But don’t grab that plastic jug just yet.

Despite manufacturer claims, chemical drain cleaners may do your plumbing more harm than good. Unless you use a product specifically recommended by your plumber, your cleaner may have the following problems.

1. The Fumes Are Toxic

Take a quick look at your drain cleaner’s label. You’ll likely see a lengthy list of warnings describing the negative health effects. Although these health effects vary depending on the product, you can experience skin irritation or even severe burns if you spill the cleaner on your skin.

Even if you were to exercise the utmost care when pouring the chemicals down your drain, the formula will still release fumes into the air, and these fumes can linger for days after usage. If inhaled, many drain cleaners cause difficulty breathing, chest pain, and fainting.

2. The Chemicals Erode Pipes

Different products rely on varying chemicals to unclog your pipes. Caustic drain cleaners, for example, use caustic potash or lye to dissolve clogs. Oxidizing cleaners often feature nitrates, bleach, and peroxides. Acid drain cleaners have hydrochloric or sulfuric acid.

But no matter which product you use, you can expect your chemical drain cleaner to react with the hair, scum, and debris in your plumbing and create heat. The reaction and resulting heat can soften modern PVC pipes and corrode older copper, steel, and cast-iron pipes, especially if used incorrectly.

If your pipes have already suffered minor damage or corrosion from general wear and tear, the chemicals could worsen the condition of your plumbing and increase the likelihood of leaks.

3. The Formula Upsets Bacterial Balance

If your plumbing connects to a septic tank rather than a municipal sewer system, you should avoid chemical drain cleaners as much as possible.

Septic tanks contain a delicate balance of bacteria colonies and chemicals. When you flush waste down your plumbing, the bacteria break down and consume the debris that accumulates in your tank, and the remaining water flows away into your drain field.

However, experts have found that only 12 grams of bleach (or similar drain cleaner) can effectively kill many of the bacteria colonies in your tank. Without adequate bacteria in your septic tank, the waste will accumulate, and you’ll have to pump and replace your failing system.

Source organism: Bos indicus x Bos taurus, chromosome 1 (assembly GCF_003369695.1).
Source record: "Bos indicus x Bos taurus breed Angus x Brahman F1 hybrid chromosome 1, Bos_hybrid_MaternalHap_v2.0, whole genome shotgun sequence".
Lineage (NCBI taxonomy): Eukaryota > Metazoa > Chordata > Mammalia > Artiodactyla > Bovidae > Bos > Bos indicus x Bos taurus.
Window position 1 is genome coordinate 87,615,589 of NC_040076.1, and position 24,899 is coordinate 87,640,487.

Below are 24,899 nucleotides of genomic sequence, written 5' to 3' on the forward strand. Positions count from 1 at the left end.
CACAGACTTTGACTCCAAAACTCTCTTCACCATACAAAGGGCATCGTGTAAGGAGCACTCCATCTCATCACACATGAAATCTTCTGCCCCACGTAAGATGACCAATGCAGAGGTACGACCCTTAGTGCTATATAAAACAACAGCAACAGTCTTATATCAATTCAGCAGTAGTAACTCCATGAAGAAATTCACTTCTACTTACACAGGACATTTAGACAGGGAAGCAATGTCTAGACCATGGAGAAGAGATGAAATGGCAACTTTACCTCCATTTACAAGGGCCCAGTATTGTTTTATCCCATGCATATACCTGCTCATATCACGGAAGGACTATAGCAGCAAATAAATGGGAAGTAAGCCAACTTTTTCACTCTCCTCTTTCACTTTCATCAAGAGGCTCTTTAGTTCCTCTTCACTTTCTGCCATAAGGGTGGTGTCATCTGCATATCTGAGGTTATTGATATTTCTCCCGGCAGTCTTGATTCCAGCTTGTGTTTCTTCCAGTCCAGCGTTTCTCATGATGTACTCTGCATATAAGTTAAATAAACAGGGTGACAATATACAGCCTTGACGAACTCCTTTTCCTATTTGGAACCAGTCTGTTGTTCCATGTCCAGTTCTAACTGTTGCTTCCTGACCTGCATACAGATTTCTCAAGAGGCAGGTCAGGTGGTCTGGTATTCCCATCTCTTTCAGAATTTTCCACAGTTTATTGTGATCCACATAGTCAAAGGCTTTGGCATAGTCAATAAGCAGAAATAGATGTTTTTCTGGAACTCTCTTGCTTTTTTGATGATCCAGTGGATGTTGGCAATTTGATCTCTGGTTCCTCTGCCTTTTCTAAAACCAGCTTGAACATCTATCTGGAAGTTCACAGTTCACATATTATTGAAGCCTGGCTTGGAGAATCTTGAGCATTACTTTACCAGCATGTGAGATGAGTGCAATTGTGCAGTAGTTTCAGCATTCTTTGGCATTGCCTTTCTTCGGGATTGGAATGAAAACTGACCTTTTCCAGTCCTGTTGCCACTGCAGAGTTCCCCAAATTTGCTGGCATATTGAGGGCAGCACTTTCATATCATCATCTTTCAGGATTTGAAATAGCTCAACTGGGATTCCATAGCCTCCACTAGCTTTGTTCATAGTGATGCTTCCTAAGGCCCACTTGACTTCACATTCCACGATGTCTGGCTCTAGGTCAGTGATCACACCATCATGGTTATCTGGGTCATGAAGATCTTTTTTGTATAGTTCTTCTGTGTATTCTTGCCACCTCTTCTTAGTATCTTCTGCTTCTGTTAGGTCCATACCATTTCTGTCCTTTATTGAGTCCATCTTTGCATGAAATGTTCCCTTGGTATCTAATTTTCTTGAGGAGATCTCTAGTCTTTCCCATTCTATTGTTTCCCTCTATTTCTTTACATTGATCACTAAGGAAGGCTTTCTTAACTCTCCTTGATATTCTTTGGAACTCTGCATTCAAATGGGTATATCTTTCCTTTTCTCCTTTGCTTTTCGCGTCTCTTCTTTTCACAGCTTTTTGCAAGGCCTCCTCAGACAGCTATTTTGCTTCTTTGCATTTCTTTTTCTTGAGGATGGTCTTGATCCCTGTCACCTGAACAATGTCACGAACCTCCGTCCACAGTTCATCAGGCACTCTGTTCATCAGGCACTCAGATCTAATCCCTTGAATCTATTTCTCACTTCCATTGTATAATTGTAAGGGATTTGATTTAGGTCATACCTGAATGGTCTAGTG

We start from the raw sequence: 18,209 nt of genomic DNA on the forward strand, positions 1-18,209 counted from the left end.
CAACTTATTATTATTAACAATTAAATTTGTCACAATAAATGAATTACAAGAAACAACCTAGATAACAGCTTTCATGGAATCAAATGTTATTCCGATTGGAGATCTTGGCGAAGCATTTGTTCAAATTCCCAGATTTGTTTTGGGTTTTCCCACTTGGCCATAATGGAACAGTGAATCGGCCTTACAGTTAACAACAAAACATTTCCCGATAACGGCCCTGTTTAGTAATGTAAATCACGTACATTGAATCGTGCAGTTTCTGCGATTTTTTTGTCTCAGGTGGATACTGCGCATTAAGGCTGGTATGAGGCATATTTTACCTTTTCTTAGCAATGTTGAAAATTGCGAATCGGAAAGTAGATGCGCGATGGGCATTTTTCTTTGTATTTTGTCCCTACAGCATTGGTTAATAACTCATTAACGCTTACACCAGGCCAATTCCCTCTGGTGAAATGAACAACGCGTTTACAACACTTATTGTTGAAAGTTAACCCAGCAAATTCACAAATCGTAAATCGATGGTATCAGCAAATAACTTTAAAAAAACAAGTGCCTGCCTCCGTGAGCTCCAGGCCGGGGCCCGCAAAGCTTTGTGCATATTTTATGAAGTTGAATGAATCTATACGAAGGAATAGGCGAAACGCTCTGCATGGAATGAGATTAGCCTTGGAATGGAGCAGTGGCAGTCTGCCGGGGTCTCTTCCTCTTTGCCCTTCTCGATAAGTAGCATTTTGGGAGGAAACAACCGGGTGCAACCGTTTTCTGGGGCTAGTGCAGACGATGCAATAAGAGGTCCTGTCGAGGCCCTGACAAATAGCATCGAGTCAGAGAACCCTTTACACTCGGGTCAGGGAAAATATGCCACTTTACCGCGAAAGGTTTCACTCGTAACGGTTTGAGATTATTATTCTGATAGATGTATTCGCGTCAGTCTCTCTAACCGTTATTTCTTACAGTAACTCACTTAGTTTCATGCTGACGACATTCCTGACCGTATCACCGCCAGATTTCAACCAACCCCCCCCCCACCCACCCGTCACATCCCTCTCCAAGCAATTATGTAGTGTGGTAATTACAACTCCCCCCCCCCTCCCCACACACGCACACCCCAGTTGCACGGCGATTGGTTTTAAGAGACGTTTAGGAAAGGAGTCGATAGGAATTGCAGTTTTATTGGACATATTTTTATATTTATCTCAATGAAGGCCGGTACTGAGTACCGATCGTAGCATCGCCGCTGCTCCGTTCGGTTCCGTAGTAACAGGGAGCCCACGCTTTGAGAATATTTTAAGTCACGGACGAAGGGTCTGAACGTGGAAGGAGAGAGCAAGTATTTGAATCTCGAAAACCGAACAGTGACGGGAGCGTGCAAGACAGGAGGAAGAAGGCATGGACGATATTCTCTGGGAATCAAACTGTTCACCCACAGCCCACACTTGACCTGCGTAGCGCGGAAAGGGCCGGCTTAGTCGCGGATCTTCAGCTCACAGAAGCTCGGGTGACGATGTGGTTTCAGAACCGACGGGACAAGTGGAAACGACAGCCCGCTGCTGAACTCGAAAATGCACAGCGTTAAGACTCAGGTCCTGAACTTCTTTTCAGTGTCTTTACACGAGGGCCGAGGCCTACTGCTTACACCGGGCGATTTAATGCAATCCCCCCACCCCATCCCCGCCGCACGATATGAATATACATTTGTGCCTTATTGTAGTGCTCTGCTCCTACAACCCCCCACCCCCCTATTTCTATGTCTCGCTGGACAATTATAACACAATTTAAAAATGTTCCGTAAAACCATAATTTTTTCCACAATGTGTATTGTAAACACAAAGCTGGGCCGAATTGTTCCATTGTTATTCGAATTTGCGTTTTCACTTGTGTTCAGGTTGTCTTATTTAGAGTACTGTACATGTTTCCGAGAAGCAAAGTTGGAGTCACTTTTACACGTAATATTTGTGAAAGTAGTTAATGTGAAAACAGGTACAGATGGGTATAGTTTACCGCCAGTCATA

4. The Results Are Temporary

If you have a small, manageable clog, a mild store-bought drain cleaner might help you clear away some of the debris and allow the water to flow smoothly once more. But keep in mind that drain cleaners have limits, and they won’t compensate for undersized, outdated, or damaged plumbing.

Clogs can occur for a variety of reasons, not just the food you toss down the
disposal or the hair you shed in the bath. If you have a backed up sewer line, broken pipe, or non-dissolvable item (such as a toy or tool) lodged in your plumbing, drain cleaner will only address surface buildup rather than the underlying cause.

If you’re lucky, the product will give you enough clearance to restore minimal water flow, but your pipes might clog again and again and again, despite frequent cleanings. If you’re unlucky, the drain cleaner will sit on top of the clog and continually eat at your already compromised pipes, resulting in additional damage.

Call Your Plumber Whenever You Have a Clog

Chemical drain cleaners have a lot to offer homeowners: convenience, affordability, and speed, to name a few. But unless you know the precise nature of the clog, the overall condition of your pipes, and how the ingredients will react in your plumbing, you’ll be better off skipping the drain cleaners and talking to a reliable plumber.

When you schedule professional drain cleaning, you can rest easy knowing that the plumber will only use professional equipment. Additionally, your plumber can thoroughly inspect your pipes and pinpoint any problems that would result in repeated clogs.

Water Heaters: Tank Vs. Tankless

Written by Jim Dhamer Plumbing on . Posted in Uncategorized

For every shower, clean dish, or fresh shirt, you need hot water. Without it, cleaning might not be as effective, and showers can be painfully chilly. But while a water heater benefits every house, it can sometimes be difficult to find the right water heater for your needs.

Today, tankless water heaters are available, giving the average homeowner an alternative to the traditional tank water heater. But how does this tankless option compare to a tank water heater? To learn more about the pros and cons of each water heater, keep reading. We’ll discuss how they’re different and how they’ll affect your home life and wallet.

Tank Water Heaters

With traditional water heaters, a large tank fills with water and heats it up. When you use some of the water, the tank refills and continues to heat to make up for the lost water.

Pros

Traditional water heaters are used in plenty of homes across the country, and despite being an older technology, they still have their advantages: